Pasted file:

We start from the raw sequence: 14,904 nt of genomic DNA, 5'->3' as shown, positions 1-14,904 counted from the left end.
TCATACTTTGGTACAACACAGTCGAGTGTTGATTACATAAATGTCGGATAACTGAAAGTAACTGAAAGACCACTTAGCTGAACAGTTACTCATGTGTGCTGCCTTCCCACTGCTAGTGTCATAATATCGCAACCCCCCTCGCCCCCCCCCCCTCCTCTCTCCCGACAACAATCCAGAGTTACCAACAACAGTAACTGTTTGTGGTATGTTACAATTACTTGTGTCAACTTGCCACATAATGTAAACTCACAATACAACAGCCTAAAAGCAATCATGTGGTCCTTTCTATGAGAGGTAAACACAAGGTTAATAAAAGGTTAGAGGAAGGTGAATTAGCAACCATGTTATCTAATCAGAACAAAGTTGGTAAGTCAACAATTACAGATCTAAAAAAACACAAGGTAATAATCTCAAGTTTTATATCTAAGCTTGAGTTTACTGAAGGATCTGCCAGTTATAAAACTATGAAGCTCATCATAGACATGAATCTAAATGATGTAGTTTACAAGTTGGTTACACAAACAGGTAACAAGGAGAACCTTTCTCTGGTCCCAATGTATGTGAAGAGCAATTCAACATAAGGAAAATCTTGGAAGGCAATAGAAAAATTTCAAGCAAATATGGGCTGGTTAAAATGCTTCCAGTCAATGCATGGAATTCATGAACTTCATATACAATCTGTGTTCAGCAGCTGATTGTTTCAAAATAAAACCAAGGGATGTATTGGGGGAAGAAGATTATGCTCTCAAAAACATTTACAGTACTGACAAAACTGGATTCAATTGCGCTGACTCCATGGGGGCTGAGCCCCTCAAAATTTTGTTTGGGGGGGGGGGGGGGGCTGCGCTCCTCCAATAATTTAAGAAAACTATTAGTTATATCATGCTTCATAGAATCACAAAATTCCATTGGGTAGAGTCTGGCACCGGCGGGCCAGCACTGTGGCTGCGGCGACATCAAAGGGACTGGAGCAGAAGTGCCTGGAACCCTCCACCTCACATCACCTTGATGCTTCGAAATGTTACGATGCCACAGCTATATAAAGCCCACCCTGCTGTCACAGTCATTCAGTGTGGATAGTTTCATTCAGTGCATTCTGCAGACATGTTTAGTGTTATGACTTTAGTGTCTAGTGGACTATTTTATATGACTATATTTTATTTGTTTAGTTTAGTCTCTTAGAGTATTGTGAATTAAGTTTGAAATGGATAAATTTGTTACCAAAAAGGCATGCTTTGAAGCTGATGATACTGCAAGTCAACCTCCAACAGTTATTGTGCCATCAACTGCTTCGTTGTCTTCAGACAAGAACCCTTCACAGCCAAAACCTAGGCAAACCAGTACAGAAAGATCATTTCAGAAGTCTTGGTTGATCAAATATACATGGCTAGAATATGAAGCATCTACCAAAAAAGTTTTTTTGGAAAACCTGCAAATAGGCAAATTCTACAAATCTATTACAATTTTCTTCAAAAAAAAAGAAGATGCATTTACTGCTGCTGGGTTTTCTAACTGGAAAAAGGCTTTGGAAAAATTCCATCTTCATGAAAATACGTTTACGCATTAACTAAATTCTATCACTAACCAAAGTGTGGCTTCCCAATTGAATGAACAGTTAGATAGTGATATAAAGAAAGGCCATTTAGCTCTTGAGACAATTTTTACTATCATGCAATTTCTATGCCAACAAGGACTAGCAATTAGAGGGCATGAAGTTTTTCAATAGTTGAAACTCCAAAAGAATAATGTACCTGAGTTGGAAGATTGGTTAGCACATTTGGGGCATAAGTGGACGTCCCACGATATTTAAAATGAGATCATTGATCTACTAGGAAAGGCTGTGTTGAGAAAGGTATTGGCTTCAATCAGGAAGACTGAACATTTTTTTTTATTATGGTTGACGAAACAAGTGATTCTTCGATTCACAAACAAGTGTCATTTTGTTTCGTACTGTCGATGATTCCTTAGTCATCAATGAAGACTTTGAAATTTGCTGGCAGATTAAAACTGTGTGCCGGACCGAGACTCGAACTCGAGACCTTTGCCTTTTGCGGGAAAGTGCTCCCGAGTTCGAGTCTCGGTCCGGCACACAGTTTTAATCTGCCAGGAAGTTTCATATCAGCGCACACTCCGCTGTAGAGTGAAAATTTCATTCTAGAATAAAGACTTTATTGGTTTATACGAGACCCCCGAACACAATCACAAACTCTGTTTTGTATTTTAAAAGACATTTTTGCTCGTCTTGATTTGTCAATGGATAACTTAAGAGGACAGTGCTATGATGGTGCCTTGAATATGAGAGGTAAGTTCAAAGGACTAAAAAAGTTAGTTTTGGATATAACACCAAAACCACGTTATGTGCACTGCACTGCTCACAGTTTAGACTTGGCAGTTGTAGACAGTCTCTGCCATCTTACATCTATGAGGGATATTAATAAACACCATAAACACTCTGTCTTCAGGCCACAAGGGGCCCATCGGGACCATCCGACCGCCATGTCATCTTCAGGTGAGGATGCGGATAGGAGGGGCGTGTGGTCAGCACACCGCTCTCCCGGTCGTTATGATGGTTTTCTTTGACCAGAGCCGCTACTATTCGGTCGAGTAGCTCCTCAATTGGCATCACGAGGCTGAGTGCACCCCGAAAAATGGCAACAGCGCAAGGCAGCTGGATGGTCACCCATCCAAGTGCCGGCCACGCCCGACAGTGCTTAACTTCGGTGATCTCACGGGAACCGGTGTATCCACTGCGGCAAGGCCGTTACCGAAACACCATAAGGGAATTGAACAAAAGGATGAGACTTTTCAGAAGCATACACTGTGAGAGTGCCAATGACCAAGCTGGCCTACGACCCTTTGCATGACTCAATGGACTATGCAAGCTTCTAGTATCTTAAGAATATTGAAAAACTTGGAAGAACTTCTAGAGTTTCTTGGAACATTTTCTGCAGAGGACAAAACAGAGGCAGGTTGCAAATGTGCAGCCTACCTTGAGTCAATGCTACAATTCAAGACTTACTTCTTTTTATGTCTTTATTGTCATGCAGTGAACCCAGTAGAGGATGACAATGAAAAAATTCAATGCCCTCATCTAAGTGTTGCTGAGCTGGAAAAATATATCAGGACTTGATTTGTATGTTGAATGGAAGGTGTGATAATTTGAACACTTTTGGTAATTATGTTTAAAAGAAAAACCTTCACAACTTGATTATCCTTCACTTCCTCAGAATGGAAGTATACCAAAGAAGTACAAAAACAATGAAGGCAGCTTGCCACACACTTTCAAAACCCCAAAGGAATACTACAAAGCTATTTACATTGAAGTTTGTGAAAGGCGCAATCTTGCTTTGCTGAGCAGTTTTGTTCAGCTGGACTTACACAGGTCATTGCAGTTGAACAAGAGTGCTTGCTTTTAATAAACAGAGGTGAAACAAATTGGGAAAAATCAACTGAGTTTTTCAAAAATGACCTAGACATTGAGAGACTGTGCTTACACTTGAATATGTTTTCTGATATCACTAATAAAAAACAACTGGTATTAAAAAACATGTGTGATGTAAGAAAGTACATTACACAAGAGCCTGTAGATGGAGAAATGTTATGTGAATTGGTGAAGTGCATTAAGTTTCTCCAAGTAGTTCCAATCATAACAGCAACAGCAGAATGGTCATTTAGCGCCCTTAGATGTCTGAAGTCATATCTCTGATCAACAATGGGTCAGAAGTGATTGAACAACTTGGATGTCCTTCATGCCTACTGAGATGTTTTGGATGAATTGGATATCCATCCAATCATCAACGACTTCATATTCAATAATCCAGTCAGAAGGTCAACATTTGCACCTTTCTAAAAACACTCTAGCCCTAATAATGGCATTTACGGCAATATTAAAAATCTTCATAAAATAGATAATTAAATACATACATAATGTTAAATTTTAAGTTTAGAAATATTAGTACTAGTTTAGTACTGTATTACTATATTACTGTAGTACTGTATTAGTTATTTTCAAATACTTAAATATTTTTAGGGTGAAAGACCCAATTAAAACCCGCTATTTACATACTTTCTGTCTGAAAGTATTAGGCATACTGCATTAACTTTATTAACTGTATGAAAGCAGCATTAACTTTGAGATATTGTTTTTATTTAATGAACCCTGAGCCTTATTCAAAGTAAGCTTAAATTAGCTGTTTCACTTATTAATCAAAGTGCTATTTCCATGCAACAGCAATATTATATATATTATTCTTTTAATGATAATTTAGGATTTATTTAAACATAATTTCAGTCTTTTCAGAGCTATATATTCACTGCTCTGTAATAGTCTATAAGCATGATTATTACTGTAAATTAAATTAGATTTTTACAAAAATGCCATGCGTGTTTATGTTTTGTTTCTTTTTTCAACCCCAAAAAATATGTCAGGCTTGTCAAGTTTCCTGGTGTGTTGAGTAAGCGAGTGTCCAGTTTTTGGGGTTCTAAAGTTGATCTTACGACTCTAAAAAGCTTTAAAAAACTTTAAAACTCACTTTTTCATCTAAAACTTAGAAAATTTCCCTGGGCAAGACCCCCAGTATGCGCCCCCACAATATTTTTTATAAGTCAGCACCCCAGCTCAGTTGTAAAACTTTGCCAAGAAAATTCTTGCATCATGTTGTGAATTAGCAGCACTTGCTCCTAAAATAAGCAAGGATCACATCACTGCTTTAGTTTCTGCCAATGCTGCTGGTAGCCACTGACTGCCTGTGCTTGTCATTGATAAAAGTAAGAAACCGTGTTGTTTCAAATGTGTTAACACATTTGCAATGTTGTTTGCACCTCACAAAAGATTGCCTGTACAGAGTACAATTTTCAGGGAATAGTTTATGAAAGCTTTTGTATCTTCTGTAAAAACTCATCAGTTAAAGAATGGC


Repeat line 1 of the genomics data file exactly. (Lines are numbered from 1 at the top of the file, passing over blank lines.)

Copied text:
We start from the raw sequence: 14,904 nt of genomic DNA, 5'->3' as shown, positions 1-14,904 counted from the left end.